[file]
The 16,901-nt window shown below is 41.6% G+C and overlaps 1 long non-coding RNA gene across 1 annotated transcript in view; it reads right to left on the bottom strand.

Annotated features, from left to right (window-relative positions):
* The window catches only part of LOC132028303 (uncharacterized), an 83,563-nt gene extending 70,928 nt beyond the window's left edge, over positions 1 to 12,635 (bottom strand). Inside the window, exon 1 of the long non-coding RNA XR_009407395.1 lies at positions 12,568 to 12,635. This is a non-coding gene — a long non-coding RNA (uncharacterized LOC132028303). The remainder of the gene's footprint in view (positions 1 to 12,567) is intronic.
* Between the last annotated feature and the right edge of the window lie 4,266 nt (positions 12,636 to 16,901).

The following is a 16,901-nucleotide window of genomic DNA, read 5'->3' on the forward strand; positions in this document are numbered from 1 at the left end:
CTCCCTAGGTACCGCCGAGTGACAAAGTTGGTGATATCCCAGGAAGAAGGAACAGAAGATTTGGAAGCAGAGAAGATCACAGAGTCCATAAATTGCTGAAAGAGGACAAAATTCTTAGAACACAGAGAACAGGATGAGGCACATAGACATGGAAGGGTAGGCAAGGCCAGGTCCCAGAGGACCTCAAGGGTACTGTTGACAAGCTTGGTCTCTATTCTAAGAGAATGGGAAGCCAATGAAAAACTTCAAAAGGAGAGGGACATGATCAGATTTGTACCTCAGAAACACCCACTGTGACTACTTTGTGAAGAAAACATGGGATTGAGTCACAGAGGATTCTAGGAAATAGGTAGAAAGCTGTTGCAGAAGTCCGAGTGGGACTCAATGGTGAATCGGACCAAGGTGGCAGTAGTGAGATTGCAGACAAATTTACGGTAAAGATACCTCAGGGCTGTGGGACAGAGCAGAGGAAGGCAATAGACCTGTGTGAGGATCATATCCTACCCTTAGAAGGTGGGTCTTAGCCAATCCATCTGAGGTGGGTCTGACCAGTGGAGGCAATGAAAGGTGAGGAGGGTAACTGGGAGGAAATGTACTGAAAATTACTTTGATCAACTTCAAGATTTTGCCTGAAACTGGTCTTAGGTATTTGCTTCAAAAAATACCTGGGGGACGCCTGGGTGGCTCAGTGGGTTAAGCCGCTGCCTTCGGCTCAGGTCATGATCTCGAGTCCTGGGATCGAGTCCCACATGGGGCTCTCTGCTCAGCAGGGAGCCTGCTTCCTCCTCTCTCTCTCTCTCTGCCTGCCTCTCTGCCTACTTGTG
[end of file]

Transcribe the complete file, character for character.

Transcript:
The 16,901-nt window shown below is 41.6% G+C and overlaps 1 long non-coding RNA gene across 1 annotated transcript in view; it reads right to left on the bottom strand.

Annotated features, from left to right (window-relative positions):
* The window catches only part of LOC132028303 (uncharacterized), an 83,563-nt gene extending 70,928 nt beyond the window's left edge, over positions 1 to 12,635 (bottom strand). Inside the window, exon 1 of the long non-coding RNA XR_009407395.1 lies at positions 12,568 to 12,635. This is a non-coding gene — a long non-coding RNA (uncharacterized LOC132028303). The remainder of the gene's footprint in view (positions 1 to 12,567) is intronic.
* Between the last annotated feature and the right edge of the window lie 4,266 nt (positions 12,636 to 16,901).

The following is a 16,901-nucleotide window of genomic DNA, read 5'->3' on the forward strand; positions in this document are numbered from 1 at the left end:
CTCCCTAGGTACCGCCGAGTGACAAAGTTGGTGATATCCCAGGAAGAAGGAACAGAAGATTTGGAAGCAGAGAAGATCACAGAGTCCATAAATTGCTGAAAGAGGACAAAATTCTTAGAACACAGAGAACAGGATGAGGCACATAGACATGGAAGGGTAGGCAAGGCCAGGTCCCAGAGGACCTCAAGGGTACTGTTGACAAGCTTGGTCTCTATTCTAAGAGAATGGGAAGCCAATGAAAAACTTCAAAAGGAGAGGGACATGATCAGATTTGTACCTCAGAAACACCCACTGTGACTACTTTGTGAAGAAAACATGGGATTGAGTCACAGAGGATTCTAGGAAATAGGTAGAAAGCTGTTGCAGAAGTCCGAGTGGGACTCAATGGTGAATCGGACCAAGGTGGCAGTAGTGAGATTGCAGACAAATTTACGGTAAAGATACCTCAGGGCTGTGGGACAGAGCAGAGGAAGGCAATAGACCTGTGTGAGGATCATATCCTACCCTTAGAAGGTGGGTCTTAGCCAATCCATCTGAGGTGGGTCTGACCAGTGGAGGCAATGAAAGGTGAGGAGGGTAACTGGGAGGAAATGTACTGAAAATTACTTTGATCAACTTCAAGATTTTGCCTGAAACTGGTCTTAGGTATTTGCTTCAAAAAATACCTGGGGGACGCCTGGGTGGCTCAGTGGGTTAAGCCGCTGCCTTCGGCTCAGGTCATGATCTCGAGTCCTGGGATCGAGTCCCACATGGGGCTCTCTGCTCAGCAGGGAGCCTGCTTCCTCCTCTCTCTCTCTCTCTGCCTGCCTCTCTGCCTACTTGTG